Falls and Bone Fractures in Older Men May Be Related to Poor Muscle Strength

Senior man wincing in pain beside his walking cane after falling on the floor of his room in an assisted living home
Investigators sought to assess how muscle mass and physical performance contribute to a decline in bone strength and subsequent risk of falls and fractures in older men.

Elderly men with low physical performance scores were found to have an increased likelihood of falls and fractures compared with men who had the highest scores for performance, according to the results of a study published in The Journal of Clinical Endocrinology and Metabolism.

Between 2006 and 2008, investigators enrolled 821 male volunteers 60 years of age and older into the Structure of the Aging Men’s Bones (STRAMBO) study, a prospective, single-center cohort study designed to explore fracture prediction by bone microarchitecture measures in men. Physical performance was measured using the 5-time chair stand test to evaluate hip muscle function and power of vertical motion based on time, as well as a standing balance assessment using a timed stand with feet together for at least 10 seconds (eyes open or eyes closed) with the best score reflecting more than 10 seconds of static standing both with eyes closed and opened.   The investigators also evaluated balance using a tandem walk test both forward and backward for 10 steps (individuals who successfully completed 10 steps in both directions were scored according to time of completion). The final physical performance score totaled all the scores from each of the tests.

The researchers measured bone mineral density of the hips and body composition using dual x-ray absorptiometry. They calculated the relative appendicular lean mass of the lower limbs (RALM-LL) by summing the lean mass of both legs divided by the lower segment length. They also observed bone microarchitecture changes over after a 4- and 8-year follow-up period using high-resolution peripheral quantitative computed tomography to analyze cortical and trabecular bone thickness.

Cortical bone density loss and estimated bone strength declines occurred more rapidly in men with decreased RALM-LL compared with men who had normal RALM-LL (failure load: -0.74±.09 vs. -0.43±.10%/y; P <.005).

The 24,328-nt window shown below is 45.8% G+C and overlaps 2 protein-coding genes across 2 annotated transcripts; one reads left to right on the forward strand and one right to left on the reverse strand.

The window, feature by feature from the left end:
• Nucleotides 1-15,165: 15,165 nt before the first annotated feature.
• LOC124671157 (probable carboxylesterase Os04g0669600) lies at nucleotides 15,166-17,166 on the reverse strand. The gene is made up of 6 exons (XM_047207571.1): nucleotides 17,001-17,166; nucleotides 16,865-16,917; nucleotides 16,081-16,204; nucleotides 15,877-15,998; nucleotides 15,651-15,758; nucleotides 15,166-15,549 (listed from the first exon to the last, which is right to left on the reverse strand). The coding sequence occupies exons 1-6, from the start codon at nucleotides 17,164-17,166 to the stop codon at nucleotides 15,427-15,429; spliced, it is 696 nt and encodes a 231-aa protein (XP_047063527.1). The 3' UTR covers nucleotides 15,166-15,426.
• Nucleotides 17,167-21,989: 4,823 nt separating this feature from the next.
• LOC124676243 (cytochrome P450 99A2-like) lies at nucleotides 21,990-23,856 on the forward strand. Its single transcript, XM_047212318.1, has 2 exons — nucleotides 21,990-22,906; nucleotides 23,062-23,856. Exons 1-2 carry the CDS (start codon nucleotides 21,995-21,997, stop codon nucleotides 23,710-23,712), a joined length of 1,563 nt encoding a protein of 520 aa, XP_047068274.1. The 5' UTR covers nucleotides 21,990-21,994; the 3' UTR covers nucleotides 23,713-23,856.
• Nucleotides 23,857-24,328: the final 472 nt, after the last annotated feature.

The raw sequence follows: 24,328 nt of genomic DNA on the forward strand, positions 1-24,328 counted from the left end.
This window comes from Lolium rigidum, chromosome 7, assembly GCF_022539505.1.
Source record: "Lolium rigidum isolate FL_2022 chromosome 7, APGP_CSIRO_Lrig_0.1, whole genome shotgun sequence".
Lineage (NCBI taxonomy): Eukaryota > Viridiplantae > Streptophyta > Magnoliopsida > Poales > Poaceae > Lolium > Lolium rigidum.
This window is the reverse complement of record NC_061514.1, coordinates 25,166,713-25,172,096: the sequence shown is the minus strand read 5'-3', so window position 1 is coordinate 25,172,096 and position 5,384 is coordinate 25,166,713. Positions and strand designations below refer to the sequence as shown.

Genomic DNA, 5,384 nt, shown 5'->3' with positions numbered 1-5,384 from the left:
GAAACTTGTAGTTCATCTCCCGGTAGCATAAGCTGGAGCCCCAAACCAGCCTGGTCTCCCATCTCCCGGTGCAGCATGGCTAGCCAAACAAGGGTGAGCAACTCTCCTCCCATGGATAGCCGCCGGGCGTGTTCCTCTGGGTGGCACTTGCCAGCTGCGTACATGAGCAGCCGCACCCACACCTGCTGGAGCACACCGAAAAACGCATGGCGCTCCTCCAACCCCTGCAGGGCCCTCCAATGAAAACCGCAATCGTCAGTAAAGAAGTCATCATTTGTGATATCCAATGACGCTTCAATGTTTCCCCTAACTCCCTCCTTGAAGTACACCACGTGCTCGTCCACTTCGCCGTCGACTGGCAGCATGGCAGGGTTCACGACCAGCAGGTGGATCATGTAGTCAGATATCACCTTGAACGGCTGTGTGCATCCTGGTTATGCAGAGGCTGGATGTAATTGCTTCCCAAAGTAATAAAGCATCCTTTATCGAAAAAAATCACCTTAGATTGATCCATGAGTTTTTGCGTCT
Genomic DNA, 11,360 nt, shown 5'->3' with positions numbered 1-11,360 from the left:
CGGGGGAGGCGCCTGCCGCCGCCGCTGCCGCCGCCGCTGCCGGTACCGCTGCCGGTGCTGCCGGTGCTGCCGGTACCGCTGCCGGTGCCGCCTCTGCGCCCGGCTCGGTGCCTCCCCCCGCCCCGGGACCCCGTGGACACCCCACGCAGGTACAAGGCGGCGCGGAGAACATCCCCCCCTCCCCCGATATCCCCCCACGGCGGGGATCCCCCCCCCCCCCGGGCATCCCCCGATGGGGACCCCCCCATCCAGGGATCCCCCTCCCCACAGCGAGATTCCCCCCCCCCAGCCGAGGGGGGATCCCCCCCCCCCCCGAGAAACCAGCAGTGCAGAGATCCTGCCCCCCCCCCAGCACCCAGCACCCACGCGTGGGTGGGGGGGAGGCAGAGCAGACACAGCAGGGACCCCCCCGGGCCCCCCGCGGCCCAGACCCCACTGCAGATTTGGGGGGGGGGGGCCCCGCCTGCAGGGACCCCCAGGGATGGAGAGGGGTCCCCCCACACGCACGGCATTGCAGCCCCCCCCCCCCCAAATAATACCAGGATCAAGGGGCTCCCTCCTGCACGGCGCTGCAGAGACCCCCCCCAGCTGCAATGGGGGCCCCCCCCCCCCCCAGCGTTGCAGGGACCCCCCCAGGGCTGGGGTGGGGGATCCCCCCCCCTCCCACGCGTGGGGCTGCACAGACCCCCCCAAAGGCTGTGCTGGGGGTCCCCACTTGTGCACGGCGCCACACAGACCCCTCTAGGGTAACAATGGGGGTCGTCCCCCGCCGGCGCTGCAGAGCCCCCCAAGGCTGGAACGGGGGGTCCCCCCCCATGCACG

The investigators recorded number of falls annually, the number of falls resulting in injury requiring hospitalization, and the number of nonvertebral fragility fractures. Elderly men with the lowest scores measuring physical performance were found to have an increased likelihood of falls (hazard ratio [HR], 3.52; 95% CI, 1.57-7.90; P <.05) and fractures (HR, 2.68, 95% CI: 1.08-6.66; P <.05) compared with men who had the highest scores for performance (41.6% vs 24.4%, respectively).

This study was limited by its inclusion of home-dwelling, White, older men; therefore, the results cannot be applied to other ethnic groups or to women. Another limitation included use of self-reported comorbidities and nonspine fractures. The investigators did not collect any direct measurement of lower extremity strength, such as knee extensor strength. Additionally, according to the researchers, bone microarchitecture assessment may be inaccurate due to partial volume effect. Muscle mass and lifestyle choices were only measured at baseline and not at each annual follow-up, indicating that changes in these factors during the 8-year period may have affected the rate of bone loss.

“Rapid decline of bone microarchitecture and estimated strength in men with poor physical performance and low RALM-LL may contribute to higher fracture risk,” the study authors said.  “From the clinical point of view, efforts to maintain physical performance of the lower limbs are needed to prevent injurious falls and fractures in the elderly.”

Disclosure: This study was supported by a grant from the Roche Pharmaceutical Company.


Wagner PP, Whittier DE, Foesser D, Boyd SK, Chapurlat R, Szulc P. Bone microarchitecture decline and risk of fall and fracture in men with poor physical performance – the STRAMBO study. J Clin Endocrinol Metab. Published online July 12, 2021. doi:10.1210/clinem/dgab506